Ralph Curcio Hopewell Railroad Photos

Here are 42 photos of local train stations and trains, photographed by Ralph Curcio between 1976 and 1999. These are not just photos of the stations in isolation, or of trains on the tracks – they also include untraditional views around the stations, passengers boarding and disembarking trains at the stations, and freight trains as well. Most are from around the Hopewell train station, with others in Pennington and the switching area north of the Pennington station.

== See all the Ralph Curcio railroad photos in the Hopewell Photography Gallery ==

Ralph Curcio Hopewell Railroad Photos

Ralph Curcio (1949 – 2012) was an avid transportation and photography enthusiast who took some 10,000 photos of trains and trolleys. Curcio was a Lawrence resident who spent his entire career at The Times of Trenton, working his way over four decades from librarian and copy editor to editor of the community page.

This Hopewell collection was assembled and donated by Daniel McFadden, Curcio’s longtime friend, who took over his impressive photographic collection and has been scanning and sharing the images around the region. For example, the New York Transit Museum’s Ralph Curcio collection contains over 2,500 images. McFadden is continuing to look for Hopewell area material to share.


Selected Images

These are a few of the images from the collection, illustrating changes to the area stations and tracks over the years.

Aug. 1976 – Passengers at the Hopewell station ready to board the morning train to New York.

The train had three cars, marked as Reading Company, and the railroad was still using two tracks, separating passenger and freight service (with a third siding at the station).

Aug. 1976 – View looking through the waiting room of the Hopewell station, from the track side looking out into the parking area.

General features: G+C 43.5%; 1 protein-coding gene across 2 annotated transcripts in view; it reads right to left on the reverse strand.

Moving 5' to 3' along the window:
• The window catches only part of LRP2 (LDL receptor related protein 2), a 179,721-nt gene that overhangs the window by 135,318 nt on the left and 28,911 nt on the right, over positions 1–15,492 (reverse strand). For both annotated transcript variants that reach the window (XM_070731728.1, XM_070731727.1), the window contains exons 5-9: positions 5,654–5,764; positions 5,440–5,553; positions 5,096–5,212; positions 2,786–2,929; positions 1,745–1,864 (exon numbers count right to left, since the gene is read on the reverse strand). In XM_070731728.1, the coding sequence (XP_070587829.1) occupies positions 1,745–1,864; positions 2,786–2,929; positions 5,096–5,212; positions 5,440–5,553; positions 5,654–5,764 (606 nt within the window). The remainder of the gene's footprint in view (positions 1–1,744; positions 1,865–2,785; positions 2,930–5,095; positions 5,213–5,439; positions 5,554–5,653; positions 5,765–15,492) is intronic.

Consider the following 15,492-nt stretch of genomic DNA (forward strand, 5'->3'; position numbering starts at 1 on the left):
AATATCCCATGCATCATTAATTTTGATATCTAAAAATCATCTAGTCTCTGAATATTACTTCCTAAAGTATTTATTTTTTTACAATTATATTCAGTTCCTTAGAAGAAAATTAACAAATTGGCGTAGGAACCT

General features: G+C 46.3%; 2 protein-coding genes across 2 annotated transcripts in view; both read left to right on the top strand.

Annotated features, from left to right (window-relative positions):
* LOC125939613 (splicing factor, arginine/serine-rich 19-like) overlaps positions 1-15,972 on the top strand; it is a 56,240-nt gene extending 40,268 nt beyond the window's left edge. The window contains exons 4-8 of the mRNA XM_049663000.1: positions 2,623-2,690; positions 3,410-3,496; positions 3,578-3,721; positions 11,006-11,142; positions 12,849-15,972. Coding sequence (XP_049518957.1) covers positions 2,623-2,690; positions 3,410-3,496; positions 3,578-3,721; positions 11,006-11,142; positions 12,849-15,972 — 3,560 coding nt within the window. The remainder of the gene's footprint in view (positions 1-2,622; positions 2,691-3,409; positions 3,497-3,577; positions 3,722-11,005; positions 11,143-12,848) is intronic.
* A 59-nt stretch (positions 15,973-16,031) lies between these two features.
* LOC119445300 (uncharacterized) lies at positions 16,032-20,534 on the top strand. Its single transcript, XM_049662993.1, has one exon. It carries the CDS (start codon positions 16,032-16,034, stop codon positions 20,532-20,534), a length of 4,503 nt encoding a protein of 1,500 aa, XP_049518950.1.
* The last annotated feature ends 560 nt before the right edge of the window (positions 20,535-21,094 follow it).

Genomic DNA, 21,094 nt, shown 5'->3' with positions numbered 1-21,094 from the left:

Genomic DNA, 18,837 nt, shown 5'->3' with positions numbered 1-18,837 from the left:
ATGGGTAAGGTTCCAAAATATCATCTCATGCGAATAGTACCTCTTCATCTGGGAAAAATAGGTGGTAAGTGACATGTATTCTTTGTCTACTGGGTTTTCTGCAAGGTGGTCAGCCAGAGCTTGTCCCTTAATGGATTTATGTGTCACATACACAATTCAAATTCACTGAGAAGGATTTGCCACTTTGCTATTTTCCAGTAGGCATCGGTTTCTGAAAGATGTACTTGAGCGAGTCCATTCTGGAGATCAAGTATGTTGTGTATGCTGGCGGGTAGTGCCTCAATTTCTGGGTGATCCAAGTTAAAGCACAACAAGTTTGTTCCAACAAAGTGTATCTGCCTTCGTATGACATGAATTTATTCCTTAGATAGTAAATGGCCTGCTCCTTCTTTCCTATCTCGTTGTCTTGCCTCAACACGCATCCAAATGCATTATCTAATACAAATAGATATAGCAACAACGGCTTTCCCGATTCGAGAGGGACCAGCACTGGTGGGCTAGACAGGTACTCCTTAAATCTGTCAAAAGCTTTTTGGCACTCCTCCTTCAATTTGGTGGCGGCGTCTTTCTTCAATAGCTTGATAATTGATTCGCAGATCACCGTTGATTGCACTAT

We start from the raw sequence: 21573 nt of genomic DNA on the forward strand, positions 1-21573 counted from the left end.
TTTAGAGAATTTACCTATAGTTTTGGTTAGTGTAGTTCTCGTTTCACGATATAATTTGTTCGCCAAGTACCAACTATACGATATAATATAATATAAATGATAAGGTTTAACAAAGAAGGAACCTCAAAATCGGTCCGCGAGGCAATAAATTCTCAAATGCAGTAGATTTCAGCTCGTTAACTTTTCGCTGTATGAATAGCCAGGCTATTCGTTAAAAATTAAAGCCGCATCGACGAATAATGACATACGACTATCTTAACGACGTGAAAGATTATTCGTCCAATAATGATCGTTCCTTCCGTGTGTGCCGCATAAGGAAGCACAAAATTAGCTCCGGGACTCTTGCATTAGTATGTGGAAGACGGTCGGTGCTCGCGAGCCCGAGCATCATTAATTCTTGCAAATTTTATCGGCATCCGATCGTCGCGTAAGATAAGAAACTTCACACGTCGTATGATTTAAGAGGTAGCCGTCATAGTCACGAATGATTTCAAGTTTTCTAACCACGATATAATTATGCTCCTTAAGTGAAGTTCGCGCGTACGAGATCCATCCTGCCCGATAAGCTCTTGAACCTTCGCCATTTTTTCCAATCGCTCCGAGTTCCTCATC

This is currently our only image of the interior of the station in operation.

Aug. 1981 – Passengers from New York disembarking at the Hopewell station. (Is there some better, less pretentious term than ” disembarking”?)

The train has two cars and a separate engine.

Viewed from the bridge, the station area is looking more run down, including the freight shed past the station and the passenger shed across the tracks.

Aug. 1981 – View of the Pennington station, looking up from the tracks.

The station seems to be in reasonably good shape, although the grounds could use some trimming.

April 1982 – A passenger train passing the Glenmoore switching equipment building, which was along the tracks north of Pennington, to the east of Route 31, roughly half way up to Route 654 to Hopewell (i.e., across from Woosamonsa Road).

This area had sidings to serve local businesses, including the still-standing overpass bridge to the Trap Rock quarry.

March 1999 – A Conrail freight train passing the Hopewell station. The railbed is reduced to a single track.

The building reconstruction is underway, with scaffolding on the front. (The windows were previously boarded up but painted with a window design.)


Missing Photos

These wonderful photos help to document the historical use of our train stations, but there are large gaps, especially:

  • Photos of the interior of the Hopewell or Pennington stations, especially while they were in full use.
  • Photos around the Pennington station complex, and the switching area north of the station.
  • Photos of these areas from the 1920s to 1960s, and into the 1980s.

Does anybody have – or know of – these kinds of photos to share?


More on the Ralph Curcio Railroad Photos

The new Hopewell Photography Gallery currently contains these images from Ralph Curcio, plus photographs by Gary Saretzky (see earlier post).

== See the Hopewell Photography Collections brief (PDF) for more on these photographers and their collections, including descriptions of each of the Curcio photos ==

== See all the Ralph Curcio railroad photos in the Hopewell Photography Gallery ==

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